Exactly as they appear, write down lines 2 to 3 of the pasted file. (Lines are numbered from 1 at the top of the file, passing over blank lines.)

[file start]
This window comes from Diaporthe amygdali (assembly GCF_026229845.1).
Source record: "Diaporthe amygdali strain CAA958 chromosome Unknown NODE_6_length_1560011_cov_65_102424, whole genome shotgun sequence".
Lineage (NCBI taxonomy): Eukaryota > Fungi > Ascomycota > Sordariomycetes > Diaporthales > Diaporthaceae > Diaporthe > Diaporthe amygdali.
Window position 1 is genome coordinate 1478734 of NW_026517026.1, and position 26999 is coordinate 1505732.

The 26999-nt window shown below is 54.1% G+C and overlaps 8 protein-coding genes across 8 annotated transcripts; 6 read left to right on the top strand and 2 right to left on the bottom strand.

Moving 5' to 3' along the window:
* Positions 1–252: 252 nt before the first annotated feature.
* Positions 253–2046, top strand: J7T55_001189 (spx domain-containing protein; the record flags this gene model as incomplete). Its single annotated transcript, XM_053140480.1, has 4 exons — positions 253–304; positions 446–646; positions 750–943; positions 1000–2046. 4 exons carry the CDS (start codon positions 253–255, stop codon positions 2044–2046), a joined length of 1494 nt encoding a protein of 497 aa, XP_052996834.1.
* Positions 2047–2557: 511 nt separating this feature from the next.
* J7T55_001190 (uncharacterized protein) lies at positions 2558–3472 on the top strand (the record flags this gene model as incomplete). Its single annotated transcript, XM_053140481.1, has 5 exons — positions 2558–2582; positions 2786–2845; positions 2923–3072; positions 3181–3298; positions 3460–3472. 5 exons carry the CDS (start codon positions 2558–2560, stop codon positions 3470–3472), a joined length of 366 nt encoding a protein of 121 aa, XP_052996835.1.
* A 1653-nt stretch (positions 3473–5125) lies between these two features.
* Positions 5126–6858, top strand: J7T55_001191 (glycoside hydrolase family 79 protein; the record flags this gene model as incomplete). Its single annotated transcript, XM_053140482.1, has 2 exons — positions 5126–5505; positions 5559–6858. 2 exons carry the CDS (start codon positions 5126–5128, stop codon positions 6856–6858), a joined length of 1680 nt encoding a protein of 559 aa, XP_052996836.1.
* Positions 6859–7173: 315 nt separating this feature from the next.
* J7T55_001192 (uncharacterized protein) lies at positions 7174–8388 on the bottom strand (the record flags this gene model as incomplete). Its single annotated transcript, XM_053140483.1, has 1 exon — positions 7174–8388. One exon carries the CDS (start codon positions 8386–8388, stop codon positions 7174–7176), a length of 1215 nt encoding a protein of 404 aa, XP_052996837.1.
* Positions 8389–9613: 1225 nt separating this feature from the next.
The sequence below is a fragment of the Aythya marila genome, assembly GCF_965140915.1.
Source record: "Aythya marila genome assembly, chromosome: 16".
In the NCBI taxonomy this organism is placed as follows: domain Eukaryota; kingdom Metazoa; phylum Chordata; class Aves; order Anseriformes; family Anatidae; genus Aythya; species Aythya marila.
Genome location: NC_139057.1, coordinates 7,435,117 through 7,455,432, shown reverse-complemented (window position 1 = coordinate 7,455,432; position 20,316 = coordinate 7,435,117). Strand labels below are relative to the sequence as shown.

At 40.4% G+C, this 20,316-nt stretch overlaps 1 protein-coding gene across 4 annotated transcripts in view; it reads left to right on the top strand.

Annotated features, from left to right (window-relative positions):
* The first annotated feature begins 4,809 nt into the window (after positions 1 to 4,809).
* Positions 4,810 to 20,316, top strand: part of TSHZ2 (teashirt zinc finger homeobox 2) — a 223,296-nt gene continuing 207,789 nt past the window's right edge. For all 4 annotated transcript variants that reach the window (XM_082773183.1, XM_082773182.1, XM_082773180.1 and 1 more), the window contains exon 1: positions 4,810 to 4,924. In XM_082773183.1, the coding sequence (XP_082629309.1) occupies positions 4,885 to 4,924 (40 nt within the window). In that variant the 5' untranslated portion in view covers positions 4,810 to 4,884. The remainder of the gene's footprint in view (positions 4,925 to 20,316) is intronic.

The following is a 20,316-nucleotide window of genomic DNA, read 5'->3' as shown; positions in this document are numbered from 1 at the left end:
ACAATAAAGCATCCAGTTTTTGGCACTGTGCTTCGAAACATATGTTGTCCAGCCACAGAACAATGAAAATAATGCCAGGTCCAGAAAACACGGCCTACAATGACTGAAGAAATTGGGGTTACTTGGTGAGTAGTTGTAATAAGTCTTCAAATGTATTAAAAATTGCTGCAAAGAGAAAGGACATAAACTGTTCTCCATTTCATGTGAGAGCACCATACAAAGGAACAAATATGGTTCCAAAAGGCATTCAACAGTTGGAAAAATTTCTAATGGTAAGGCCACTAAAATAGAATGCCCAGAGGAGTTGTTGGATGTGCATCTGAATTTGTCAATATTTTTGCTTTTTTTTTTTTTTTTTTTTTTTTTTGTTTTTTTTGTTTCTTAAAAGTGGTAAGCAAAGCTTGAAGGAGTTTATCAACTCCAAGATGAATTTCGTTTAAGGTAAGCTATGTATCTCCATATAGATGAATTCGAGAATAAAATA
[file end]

Source record: "Diaporthe amygdali strain CAA958 chromosome Unknown NODE_6_length_1560011_cov_65_102424, whole genome shotgun sequence".
Lineage (NCBI taxonomy): Eukaryota > Fungi > Ascomycota > Sordariomycetes > Diaporthales > Diaporthaceae > Diaporthe > Diaporthe amygdali.